Sept. 26, 2017
Home / Articles / News / Morning Word /  Morning Word: State Reveals $3M Settlement
04-NEW-Morning-Word-MAIN

Morning Word: State Reveals $3M Settlement

May 19, 2017, 7:30 am

State paid $3 million to settle death claim
Settlement documents belatedly released by the state's secretive Risk Management Division show the state paid $3 million to the family of Jeanette Anaya nine months after New Mexico State Police Officer Oliver Wilson shot and killed her. Wilson pursued Anaya, who did not stop, after he said she committed a traffic violation. Wilson's shooting was ruled justified by a special grand jury, a story that was highlighted by SFR in March of last year and helped shape the 2016 race for district attorney.

Gov's HR consolidation plan could affect 400 jobs
The governor's administration announced a plan on February to bring together the state's human resources and personnel functions. The claim was that it would save millions by making state government more efficient. We haven't heard much more about it, though, until Dan Boyd over at the Albuquerque Journal dug up more details.

Gov, Dems plan pre-session meeting
Governor Martinez will meet with the Democrats who control legislative activity and budget planning today. As Wednesday's special session draws nearer, the governor has met with House Republicans, but because they're the House's minority party, the meetings don't have a whole lot of significance. Today's meeting, on the other hand, could set the tone and course for the special session.

Regents appointees not a priority for Dems
The state Senate president pro tem has reiterated her belief that the governor's appointees to the UNM Board of Regents can be acted on later and that the special session should focus on the budget. The governor has taken a much more active role in overseeing the university and its Health Sciences Center. The fact that the Senate hasn't approved two of her regents appointees played into the veto of all higher ed funding. Sen. Mary Kay Papen, D-Las Cruces, says the Senate Rules Committee can take action over the summer—though the whole Senate needs to approve appointments.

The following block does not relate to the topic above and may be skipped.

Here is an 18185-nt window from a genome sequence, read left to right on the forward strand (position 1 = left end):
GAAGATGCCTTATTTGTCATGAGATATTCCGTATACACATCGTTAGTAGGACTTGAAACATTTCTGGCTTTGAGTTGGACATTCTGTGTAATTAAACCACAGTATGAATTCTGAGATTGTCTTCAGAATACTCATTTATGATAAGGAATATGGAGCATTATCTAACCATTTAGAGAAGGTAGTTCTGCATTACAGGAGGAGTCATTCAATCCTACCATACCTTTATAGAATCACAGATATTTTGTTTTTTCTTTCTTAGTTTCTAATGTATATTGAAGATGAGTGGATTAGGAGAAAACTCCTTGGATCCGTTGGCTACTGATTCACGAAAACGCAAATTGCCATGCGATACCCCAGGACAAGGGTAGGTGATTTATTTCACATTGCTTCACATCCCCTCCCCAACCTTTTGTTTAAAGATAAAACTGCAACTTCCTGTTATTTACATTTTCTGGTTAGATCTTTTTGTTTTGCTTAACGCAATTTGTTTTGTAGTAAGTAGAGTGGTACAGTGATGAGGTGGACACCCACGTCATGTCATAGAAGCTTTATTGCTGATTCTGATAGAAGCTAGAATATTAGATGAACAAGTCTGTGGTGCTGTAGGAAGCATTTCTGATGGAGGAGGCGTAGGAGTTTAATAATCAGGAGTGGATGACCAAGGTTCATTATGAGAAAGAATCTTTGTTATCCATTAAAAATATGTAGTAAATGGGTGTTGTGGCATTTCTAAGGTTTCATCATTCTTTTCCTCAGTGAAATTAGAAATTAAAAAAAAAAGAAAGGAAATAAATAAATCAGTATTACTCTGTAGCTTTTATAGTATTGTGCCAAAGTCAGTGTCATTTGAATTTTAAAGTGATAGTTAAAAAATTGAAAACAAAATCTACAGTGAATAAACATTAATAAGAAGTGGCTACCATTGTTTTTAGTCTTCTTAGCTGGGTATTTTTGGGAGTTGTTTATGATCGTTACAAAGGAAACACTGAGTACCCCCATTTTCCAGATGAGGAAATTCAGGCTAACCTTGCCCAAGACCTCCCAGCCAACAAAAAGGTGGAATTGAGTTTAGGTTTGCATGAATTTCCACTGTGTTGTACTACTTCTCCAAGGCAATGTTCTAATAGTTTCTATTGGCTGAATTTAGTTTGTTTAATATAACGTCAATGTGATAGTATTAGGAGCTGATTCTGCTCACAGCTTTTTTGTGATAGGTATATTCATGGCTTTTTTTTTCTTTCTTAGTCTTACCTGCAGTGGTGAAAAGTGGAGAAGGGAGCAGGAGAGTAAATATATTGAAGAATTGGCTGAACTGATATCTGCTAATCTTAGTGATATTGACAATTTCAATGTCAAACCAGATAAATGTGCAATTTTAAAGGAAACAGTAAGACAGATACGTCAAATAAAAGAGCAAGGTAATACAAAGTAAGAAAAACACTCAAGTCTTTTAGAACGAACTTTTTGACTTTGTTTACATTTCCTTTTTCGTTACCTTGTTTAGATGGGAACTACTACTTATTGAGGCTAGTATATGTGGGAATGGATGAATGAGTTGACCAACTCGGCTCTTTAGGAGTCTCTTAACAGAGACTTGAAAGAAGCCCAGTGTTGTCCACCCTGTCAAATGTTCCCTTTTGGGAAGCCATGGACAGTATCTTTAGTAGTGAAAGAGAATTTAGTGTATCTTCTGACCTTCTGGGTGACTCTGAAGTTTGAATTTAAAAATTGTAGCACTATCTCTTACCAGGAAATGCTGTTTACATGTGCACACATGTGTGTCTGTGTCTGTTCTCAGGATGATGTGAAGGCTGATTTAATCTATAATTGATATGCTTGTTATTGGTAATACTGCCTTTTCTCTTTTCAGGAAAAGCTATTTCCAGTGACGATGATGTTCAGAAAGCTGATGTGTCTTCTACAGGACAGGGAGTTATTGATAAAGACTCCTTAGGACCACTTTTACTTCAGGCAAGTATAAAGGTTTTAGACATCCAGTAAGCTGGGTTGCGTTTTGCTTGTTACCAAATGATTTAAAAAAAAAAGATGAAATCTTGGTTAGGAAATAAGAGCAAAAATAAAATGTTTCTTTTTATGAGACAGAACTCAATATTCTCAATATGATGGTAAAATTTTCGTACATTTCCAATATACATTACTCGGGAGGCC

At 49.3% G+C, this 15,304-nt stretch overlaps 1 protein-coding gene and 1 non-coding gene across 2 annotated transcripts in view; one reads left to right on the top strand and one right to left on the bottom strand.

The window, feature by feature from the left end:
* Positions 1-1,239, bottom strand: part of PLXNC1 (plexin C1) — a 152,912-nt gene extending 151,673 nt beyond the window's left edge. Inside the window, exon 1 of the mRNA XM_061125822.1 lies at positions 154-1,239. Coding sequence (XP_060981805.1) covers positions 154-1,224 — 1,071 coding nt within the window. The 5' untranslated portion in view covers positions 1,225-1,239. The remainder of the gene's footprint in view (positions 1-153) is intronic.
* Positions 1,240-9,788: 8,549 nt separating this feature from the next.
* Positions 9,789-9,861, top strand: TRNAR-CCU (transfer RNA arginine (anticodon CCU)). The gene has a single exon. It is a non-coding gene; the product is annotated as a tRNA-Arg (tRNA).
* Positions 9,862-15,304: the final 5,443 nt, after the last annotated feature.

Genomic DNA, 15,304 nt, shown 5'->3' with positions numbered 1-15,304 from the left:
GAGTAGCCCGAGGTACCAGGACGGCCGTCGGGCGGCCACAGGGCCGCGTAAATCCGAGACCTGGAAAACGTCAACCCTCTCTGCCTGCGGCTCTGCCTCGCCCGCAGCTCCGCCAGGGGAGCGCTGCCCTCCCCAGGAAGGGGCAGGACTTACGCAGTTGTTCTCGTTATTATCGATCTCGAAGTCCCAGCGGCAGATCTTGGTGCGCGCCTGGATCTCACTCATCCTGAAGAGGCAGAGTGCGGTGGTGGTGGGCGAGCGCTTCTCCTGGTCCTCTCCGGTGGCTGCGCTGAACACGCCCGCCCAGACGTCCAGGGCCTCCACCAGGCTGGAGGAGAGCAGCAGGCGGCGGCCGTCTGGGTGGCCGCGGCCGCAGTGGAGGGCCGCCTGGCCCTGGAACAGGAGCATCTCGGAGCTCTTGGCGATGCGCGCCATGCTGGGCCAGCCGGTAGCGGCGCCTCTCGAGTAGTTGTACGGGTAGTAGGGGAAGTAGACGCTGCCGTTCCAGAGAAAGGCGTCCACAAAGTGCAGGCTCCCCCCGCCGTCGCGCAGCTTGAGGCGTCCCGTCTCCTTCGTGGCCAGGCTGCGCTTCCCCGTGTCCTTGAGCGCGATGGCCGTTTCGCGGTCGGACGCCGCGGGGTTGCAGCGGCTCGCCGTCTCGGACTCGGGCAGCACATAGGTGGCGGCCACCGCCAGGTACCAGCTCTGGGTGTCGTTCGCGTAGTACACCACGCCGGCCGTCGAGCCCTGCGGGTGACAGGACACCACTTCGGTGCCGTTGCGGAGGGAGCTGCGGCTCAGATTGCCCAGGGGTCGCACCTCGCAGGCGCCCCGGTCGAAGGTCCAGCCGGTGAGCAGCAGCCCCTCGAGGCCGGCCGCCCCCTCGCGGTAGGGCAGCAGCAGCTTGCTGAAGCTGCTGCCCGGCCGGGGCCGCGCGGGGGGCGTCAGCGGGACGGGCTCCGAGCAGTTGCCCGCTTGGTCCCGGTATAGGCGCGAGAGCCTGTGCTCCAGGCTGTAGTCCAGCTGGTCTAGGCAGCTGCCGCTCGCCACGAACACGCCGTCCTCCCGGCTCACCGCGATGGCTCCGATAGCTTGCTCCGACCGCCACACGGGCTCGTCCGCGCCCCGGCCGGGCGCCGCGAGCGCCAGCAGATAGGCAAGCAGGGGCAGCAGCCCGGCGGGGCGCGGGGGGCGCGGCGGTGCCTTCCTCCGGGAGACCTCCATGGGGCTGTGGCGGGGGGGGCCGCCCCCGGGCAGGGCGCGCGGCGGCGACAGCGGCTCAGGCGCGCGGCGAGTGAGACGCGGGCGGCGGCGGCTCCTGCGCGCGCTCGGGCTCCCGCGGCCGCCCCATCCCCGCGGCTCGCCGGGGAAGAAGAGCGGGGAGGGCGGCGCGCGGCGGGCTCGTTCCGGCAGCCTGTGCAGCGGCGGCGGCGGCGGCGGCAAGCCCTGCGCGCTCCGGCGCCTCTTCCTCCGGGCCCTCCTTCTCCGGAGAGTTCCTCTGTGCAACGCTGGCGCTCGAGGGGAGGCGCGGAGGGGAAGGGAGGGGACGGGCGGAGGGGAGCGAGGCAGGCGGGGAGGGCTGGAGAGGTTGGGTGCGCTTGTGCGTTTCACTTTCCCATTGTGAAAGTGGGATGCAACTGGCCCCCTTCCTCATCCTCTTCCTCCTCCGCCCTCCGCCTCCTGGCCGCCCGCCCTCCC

It's good for you, trust us
The Albuquerque Bernalillo County Water Utility Authority shouldn't have voted on a plan to add fluoride to the water system for the most populous part of New Mexico. That's according to the New Mexico Foundation for Open Government, which says that the 3-2 vote during Wednesday's meeting wasn't even mentioned as a possibility on the agenda. There's a law that says public bodies can't vote on agenda items they haven't posted publicly.

Heart of Darkness
Once again, the Word brings you a reminder that the weekend is a good time to read SFR's cover story. This week, Laura Paskus treks through the Jemez Mountains to look at how centuries of fire behavior have been changed by forest management and climate change. She takes an unblinking look at what's to come for the Jemez and what has likely disappeared forever.

Cannes it
Two New Mexico-made films are headed to Cannes. One, a short film made in Albuquerque as part of a 48-hour film contest, will be shown with 14 others in a special event dedicated to the lightning-fast filmmaking contests. Another is a feature-length film shot in the South Valley. The film's producers are shopping it for a distribution deal. 

Snow?
We could see it on the mountains yet again this weekend. Temperatures in the northern part of the state will be colder than normal and it's likely that once those clouds lift from the mountains, we'll see snow on them. Enjoy it! It'll be plenty warm soon enough.

Thanks for reading! The Word is ready for a really good breakfast tomorrow, like the kind with hash browns AND pancakes.

Subscribe to the Morning Word at sfreporter.com/signup.

 

comments powered by Disqus
 

Newsletters

* indicates required
Choose your newsletter(s):

@SFReporter on Instagram

 

 
Close
Close
Close